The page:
Port Angeles to the Pacific Ocean
Deborah Anastasi Black is a public relations consultant specializing in results-driven media relations, marketing communication and project management. She focuses her practice on Washington’s Olympic Peninsula region, where she works with clients in the wine, culinary and tourism industries.
Summer is a fantastic time of year for two-wheeled adventure in the Pacific Northwest. Whether you’re an expert cyclist or simply enjoy riding with the kids on a sunny day, the Olympic Discovery Trail is a great place to take your wheels for a spin. Start with breakfast in historic Port Townsend, peddle through lavender fields in full bloom in Sequim, and meander along coastal shores in Port Angeles. Or if mountain biking is more you’re speed, you’ll want to check out the Adventure Route adjunct to the trail. Along the way, there is plenty of opportunity to stop for a cool drink, take in a scenic attraction, visit a farmer’s market, and more. Extend your trip with an overnight stay at a local campground, hotel or B&B. The Olympic Discovery Trail offers something for everyone!
Yesterday we traveled the trail from Port Townsend to Port Angeles. Today our journey resumes in Port Angeles and takes us to the Pacific Ocean.
The West Central section of the Olympic Discovery Trail is 31.7 miles long, running from Port Angeles across the Elwha River, and continuing to Lake Crescent. Approximately half of the distance is comprised of separated trail; the other half is roadway.
Beyond Port Angeles’ historic downtown, the trail continues out Ediz Hook, a three-mile long sand spit that extends northeasterly into the Strait of Juan de Fuca approximately 15 miles west of the Dungeness Spit, forming the natural harbor in Port Angeles. Orcas and Harbor Seals can be sighted to the north, depending on the time of year.
The end of the spit is occupied by the Coast Guard Air Station, which is closed to the public. The Ediz Hook Lighthouse, also located at the end of the spit, helps ships to safely maneuver the surrounding waters.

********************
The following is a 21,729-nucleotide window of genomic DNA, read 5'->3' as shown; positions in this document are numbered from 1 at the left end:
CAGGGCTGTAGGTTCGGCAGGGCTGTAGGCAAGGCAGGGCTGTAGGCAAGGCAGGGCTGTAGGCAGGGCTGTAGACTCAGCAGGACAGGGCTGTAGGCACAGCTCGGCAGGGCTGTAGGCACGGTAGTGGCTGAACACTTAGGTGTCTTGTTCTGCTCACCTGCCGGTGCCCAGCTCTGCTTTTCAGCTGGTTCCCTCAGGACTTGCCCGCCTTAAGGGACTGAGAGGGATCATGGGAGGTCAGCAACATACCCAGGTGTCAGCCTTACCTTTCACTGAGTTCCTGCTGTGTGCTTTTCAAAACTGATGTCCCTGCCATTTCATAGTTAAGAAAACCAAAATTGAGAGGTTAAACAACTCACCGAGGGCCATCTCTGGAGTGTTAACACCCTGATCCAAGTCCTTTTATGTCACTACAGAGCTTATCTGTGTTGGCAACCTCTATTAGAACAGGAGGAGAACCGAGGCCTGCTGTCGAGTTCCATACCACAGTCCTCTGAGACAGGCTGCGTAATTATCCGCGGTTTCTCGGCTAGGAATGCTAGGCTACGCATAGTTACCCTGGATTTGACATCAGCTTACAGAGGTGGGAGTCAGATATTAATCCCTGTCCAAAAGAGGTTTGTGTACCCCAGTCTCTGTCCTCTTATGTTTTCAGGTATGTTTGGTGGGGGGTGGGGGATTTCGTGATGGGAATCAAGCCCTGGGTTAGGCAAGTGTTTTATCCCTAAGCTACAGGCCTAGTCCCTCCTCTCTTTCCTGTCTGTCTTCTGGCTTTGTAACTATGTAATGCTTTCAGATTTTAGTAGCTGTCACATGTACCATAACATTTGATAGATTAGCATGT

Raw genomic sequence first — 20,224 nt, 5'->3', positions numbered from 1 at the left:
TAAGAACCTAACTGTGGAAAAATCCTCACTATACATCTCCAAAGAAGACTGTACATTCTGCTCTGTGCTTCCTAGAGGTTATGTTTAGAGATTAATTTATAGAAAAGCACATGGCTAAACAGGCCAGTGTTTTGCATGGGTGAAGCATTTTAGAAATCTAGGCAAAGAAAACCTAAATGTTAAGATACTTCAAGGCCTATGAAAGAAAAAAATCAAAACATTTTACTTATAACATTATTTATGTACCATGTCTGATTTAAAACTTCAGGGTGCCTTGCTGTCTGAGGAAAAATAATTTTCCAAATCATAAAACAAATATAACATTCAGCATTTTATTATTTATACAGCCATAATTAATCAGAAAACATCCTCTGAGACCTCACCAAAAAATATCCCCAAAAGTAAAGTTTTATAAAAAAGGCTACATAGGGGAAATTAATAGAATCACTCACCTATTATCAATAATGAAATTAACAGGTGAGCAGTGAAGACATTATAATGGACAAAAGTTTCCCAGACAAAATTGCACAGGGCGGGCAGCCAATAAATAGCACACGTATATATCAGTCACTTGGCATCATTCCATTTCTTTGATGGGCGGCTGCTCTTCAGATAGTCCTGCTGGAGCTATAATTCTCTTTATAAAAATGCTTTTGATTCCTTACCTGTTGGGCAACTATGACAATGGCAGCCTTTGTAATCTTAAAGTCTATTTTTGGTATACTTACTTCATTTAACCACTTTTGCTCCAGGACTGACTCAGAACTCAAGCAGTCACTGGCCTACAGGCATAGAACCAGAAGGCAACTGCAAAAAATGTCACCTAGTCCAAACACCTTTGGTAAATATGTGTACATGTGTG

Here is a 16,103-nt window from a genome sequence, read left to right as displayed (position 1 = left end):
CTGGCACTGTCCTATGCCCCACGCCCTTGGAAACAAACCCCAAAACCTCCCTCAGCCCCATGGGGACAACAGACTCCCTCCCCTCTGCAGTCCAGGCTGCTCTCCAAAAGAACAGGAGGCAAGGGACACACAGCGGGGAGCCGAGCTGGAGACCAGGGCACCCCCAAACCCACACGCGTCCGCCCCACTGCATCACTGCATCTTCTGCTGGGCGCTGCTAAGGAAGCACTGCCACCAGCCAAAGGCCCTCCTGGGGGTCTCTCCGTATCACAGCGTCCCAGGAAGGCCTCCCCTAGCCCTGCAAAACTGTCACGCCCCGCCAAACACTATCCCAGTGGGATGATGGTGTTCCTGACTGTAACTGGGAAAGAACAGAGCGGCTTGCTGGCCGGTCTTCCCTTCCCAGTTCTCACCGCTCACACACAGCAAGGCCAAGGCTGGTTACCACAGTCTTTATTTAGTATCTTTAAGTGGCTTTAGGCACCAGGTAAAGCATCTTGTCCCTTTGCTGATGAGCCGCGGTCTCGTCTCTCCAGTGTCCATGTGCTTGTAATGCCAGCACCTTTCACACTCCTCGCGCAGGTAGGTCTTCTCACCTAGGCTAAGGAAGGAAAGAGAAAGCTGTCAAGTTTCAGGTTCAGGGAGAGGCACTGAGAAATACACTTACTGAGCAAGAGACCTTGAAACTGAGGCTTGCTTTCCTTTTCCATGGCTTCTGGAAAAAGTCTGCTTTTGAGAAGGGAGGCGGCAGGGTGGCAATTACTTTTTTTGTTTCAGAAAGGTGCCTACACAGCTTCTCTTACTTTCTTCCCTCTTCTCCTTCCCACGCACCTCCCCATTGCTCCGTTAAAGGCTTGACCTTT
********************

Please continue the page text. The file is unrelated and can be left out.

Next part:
Retracing the path back to the mainland, the ODT traverses city streets and packed dirt railroad grade to the Elwha River. There it crosses a suspended bridge below a car deck with views of the river and flood plain below.
West beyond the bridge, the trail follows a temporary route toward Lake Crescent and the Pacific Ocean along Elwha River Road to State Hwy. 112.
Attraction: Mountain bike enthusiasts will be interested in the Olympic Adventure Route adjunct to the ODT, which can be accessed on the west side of Hwy. 112, one quarter mile past the Elwha River Bridge. The Adventure Route consists of 21 miles of single track and four miles of logging road running from the west side of the Elwha river to the east end of Lake Crescent, offering spectacular views. Intended for hikers and equestrians as well, the terrain is hilly and forested.
There are three additional access points with roadside parking along different segments of the Adventure Route. These include the Joyce Access Road crossing, the Joyce-Piedmont Road crossing and Olympic National Park East Beach Trailhead.
Continuing through the town of Joyce en route to Lake Crescent, the route crosses the Lyre River and enters the Olympic National Park trailhead. This trail follows the route of the Spruce Railroad, which was originally built during WWI to carry spruce logs out of the forest for airplane manufacturing. It follows the north shore of serene Lake Crescent for about four miles, ending at the intersection with Hwy. 101.
Point of Interest: Historic Lake Crescent Lodge, formerly known as the Singer Tavern, is located on the lake’s south shore. Built in 1914 by Avery and Julia Singer, the lodge was purchased by the National Park Service in 1951. Five of the original rooms in the main lodge are still in use; additional lodging includes 10 cabins and modern motel-style units. The lodge restaurant serves breakfast, lunch and dinner from early May to January 1. Recreational activities include hiking, fishing and boating.
The final 41.6 mile section of the Olympic Discovery Trail, which ends at the Pacific Ocean, is not yet constructed. Those who wish to cycle to the ocean beaches can follow a temporary route along U.S., State and County paved roads to the community of Forks and onward to the beaches of the Pacific Ocean at La Push.
For more information on the Olympic Discovery Trail, visit http://www.olympicdiscoverytrail.com or call the Port Angeles Regional Chamber of Commerce at 360.452.2363.
Washington Bikes has a small supply of Olympic Peninsula bike maps (includes portions of the Olympic Discovery Trail) available. These maps cover the northern peninsula from Port Townsend to Port Angeles. Please complete this form if you would like to receive a map set.